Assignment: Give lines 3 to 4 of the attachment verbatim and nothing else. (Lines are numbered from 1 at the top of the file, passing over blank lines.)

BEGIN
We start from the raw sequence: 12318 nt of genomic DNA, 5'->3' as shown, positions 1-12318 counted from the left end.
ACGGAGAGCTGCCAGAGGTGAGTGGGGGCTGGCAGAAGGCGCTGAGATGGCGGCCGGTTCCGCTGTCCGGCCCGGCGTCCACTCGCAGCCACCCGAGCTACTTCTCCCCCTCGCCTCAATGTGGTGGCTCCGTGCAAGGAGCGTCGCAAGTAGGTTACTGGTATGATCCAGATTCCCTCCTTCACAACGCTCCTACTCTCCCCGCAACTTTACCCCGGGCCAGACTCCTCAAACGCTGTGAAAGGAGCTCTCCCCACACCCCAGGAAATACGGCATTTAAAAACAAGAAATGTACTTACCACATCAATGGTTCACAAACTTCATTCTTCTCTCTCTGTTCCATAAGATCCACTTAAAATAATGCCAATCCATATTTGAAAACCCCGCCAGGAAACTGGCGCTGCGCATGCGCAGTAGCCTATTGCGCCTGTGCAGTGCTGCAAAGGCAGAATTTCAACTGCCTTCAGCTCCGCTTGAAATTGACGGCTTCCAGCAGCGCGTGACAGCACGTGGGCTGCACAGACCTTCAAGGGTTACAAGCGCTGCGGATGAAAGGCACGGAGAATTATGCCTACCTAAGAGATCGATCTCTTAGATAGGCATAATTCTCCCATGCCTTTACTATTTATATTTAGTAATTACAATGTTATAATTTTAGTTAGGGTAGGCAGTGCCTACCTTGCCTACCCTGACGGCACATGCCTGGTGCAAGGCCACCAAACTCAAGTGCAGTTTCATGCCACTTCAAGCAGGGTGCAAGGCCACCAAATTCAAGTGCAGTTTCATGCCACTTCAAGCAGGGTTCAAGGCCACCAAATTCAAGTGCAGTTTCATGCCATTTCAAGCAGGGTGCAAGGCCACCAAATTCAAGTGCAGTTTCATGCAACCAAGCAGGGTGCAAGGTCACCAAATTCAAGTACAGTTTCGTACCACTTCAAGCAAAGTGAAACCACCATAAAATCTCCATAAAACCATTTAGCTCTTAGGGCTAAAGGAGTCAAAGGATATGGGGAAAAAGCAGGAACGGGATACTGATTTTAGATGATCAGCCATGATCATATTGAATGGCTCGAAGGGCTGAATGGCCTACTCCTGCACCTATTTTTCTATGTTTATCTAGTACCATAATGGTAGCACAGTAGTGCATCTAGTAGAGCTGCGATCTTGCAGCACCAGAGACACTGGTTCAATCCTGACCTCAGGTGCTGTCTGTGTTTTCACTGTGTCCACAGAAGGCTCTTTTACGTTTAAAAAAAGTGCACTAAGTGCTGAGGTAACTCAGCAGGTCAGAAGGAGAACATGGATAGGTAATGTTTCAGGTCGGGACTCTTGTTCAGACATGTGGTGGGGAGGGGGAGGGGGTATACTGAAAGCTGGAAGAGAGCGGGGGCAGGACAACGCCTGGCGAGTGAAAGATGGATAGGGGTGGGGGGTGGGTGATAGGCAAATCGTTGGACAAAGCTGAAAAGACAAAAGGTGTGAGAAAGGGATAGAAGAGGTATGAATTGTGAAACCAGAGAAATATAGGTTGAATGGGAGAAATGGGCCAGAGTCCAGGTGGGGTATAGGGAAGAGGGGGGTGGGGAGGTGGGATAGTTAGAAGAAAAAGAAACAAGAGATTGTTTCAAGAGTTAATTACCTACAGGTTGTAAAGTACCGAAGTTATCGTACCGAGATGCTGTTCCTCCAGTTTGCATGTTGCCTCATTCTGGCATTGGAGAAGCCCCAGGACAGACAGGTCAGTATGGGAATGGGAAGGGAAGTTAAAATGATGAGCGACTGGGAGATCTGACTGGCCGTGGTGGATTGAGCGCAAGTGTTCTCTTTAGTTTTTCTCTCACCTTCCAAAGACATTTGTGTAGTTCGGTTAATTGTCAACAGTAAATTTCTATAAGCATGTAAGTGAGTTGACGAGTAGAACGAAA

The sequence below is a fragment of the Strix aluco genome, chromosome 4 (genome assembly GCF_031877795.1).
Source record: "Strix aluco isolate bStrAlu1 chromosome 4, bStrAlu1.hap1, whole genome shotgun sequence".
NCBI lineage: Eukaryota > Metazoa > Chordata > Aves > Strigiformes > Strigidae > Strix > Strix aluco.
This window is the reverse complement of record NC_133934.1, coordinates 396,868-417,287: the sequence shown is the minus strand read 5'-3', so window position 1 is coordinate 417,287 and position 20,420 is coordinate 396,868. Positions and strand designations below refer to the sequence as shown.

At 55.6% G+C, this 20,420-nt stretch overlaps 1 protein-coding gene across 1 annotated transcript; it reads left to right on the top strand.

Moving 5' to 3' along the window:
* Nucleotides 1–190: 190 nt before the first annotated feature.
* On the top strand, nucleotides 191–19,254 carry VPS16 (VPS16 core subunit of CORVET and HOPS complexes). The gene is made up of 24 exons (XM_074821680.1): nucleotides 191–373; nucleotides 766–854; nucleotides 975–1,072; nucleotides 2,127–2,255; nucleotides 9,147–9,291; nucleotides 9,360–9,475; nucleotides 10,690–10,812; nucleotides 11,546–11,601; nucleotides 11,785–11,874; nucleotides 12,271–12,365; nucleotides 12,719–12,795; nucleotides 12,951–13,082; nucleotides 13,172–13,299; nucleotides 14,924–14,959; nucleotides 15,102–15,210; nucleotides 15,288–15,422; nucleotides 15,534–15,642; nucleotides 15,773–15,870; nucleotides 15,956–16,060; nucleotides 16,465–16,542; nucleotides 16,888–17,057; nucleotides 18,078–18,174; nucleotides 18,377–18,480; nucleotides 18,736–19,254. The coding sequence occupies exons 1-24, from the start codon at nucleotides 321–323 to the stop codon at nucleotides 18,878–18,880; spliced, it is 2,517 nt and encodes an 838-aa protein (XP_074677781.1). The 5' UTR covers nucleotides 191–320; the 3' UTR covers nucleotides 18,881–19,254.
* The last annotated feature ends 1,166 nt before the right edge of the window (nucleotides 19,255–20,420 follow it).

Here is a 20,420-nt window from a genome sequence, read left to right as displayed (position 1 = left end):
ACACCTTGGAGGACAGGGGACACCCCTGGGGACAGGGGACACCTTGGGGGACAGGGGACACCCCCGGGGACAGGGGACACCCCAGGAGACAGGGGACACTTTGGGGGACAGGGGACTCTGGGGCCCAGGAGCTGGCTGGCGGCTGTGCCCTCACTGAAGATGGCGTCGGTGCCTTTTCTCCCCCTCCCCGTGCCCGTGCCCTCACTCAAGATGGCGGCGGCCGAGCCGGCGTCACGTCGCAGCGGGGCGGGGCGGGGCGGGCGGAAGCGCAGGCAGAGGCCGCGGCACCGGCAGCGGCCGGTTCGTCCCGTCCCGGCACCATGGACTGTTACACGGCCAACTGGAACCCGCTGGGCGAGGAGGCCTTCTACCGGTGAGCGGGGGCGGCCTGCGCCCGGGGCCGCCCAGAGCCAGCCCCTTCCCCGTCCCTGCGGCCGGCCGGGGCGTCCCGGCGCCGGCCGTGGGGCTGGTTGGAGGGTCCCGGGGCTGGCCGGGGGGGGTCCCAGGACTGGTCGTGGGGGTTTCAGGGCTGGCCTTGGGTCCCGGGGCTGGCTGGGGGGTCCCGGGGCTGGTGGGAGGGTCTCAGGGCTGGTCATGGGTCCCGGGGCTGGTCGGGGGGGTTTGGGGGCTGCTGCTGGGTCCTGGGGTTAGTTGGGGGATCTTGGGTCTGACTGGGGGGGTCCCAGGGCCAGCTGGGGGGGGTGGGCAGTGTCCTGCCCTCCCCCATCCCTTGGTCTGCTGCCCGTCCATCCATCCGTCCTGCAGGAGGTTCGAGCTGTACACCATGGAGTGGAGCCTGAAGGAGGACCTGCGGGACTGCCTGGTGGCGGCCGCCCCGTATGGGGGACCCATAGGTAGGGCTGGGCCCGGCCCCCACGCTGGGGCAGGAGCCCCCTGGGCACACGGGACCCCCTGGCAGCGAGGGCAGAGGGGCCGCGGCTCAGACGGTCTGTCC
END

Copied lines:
The sequence below is a fragment of the Strix aluco genome, chromosome 4 (genome assembly GCF_031877795.1).
Source record: "Strix aluco isolate bStrAlu1 chromosome 4, bStrAlu1.hap1, whole genome shotgun sequence".